NVIDIA’s GeForce4 Ti 4200 is a perfect example of why a highly competitive environment is good for the consumer. As we stated in our original Ti 4200 preview, the Ti 4200 was born at the last moment to compete with ATI’s RADEON 8500LE. ATI caught NVIDIA off guard with the 8500LE announcement and ATI’s subsequent price cuts. NVIDIA retaliated by quickly throwing together preliminary specs and pricing for the GeForce4 Titanium launch, even though the Ti 4200 didn’t physically exist. NVIDIA had planned to rely on the GeForce4 MX series in the value segment, with leftover GeForce3/GeForce3 Titanium cards filling the space between the GeForce4 MX and the GeForce4 Titanium line.
By now we know how the story eventually played out: two variants of the GeForce4 Ti 4200 were ultimately released (versus the one model that was initially announced) after the Ti 4400 and Ti 4600 hit retail shelves, with street prices that redefine the word value. As a result, the GeForce4 Ti 4200 has been one of the biggest success stories at NVIDIA. Unofficial reports claim shipments of Ti 4200 cores are second only to the GeForce4 MX 440, a GPU that officially lists for considerably less. We’d argue that the GeForce4 Ti 4200 has been the most significant NVIDIA release since the GeForce2 MX: just as GeForce2 MX brought hardware T&L to the masses so has the Ti 4200 brought DirectX 8 gaming to the mainstream consumer.
Gainward’s “golden” video line
The GeForce4 Ti 4200 we’re reviewing today however definitely wasn’t designed for the mainstream consumer. As one of Gainward’s “Golden Sample” products, the PowerPack! Ultra/650 TV/DVI Golden Sample has been engineered specifically for the most demanding consumers out there: 3D gamers and hardware enthusiasts. Unlike traditional graphics card manufacturer’s, Gainward has multiple product lines based on each of NVIDIA’s GPUs. In the case of the Ti 4200, seven Gainward PowerPack models are available. This complicates board production and product marketing, but it also gives Gainward the ability to tailor each of their cards to a specific market.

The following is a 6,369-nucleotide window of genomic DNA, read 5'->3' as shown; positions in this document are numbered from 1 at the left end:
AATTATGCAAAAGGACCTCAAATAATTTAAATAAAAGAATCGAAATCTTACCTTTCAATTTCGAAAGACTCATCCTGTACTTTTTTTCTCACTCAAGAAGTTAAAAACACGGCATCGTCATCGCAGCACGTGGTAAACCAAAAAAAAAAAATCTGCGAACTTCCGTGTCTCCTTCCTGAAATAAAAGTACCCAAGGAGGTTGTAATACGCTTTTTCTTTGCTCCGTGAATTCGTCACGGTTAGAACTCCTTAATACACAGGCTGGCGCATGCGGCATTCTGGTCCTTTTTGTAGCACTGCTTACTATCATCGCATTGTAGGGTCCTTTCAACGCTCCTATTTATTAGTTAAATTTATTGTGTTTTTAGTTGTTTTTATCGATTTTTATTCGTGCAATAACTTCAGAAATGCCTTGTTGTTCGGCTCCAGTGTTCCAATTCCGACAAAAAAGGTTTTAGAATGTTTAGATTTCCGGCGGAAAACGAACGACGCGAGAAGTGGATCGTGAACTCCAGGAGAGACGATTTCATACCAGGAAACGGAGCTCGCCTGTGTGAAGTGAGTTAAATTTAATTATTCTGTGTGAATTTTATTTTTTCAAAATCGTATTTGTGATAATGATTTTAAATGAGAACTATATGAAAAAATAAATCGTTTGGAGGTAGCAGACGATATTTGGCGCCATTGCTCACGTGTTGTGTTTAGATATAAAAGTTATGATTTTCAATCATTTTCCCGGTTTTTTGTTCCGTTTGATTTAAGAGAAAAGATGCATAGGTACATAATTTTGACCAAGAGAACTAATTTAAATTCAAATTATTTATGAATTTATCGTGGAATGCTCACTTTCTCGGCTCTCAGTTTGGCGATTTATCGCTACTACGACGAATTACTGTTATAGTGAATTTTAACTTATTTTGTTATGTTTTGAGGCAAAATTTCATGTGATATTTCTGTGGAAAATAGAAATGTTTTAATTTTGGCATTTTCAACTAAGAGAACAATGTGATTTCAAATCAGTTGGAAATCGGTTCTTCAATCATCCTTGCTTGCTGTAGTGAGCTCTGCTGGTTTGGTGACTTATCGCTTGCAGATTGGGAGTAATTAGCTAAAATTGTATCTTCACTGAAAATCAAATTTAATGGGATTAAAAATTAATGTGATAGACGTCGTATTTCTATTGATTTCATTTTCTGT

The term “Golden Sample” originates from message boards and other online forums where hardware reviews are discussed. Legend has it that hardware manufacturers would send websites such as ours handpicked video cards that overclocked (and performed) to stratospheric heights in the hope that consumers would see this and immediately want one. These cards became known as golden samples. While we’ve seen our fair share of duds and gems from hardware manufacturers, the fable persists nonetheless. In the same sense, Gainward’s Golden Sample products are designed specifically to outperform your typical, everyday graphics card. You’ll have to read on to find out if our Gainward GeForce4 PowerPack! Ultra/650 TV/DVI Golden Sample lived up to the hype!